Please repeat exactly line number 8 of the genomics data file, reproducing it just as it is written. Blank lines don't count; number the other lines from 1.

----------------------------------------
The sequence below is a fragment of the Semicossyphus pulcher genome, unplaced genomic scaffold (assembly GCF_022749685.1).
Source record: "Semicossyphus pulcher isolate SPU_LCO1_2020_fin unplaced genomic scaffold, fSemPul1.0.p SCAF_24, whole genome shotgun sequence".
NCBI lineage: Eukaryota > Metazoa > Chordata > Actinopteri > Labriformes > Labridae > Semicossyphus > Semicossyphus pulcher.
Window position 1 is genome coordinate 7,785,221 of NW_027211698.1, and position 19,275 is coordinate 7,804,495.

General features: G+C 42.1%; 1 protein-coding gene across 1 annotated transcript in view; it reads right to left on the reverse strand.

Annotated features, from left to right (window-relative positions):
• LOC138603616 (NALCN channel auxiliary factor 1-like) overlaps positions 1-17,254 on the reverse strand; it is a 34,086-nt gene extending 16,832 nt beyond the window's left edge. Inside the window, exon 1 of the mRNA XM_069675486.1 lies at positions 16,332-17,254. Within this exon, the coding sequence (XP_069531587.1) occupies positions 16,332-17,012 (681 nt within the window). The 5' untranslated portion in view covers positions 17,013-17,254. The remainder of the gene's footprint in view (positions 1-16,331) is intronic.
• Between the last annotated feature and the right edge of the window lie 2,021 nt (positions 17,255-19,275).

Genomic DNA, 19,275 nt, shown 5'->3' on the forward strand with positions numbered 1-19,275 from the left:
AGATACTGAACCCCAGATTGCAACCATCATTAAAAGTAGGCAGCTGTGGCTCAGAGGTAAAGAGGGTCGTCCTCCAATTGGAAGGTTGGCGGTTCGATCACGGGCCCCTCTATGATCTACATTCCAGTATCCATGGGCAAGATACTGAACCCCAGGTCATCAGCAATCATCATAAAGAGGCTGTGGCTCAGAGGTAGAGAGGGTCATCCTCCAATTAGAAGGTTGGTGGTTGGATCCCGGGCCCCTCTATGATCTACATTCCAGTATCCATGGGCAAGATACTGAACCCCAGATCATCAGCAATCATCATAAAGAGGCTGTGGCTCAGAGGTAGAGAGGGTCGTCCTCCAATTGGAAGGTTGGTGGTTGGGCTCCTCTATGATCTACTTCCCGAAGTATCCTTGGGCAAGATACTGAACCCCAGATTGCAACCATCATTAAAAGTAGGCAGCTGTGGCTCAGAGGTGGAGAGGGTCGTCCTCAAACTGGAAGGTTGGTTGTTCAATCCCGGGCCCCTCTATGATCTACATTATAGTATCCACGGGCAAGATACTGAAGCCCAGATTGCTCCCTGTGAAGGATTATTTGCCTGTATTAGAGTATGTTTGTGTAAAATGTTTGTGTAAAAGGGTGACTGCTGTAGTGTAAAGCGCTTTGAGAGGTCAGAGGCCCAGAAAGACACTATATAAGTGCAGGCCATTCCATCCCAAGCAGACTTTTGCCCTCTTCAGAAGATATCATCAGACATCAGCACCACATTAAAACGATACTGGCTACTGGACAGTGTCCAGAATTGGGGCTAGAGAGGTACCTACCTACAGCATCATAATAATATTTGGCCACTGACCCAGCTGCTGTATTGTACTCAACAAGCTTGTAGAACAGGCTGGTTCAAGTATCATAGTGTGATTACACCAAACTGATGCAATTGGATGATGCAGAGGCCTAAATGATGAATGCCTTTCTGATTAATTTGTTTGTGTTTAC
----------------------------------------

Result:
• Between the last annotated feature and the right edge of the window lie 2,021 nt (positions 17,255-19,275).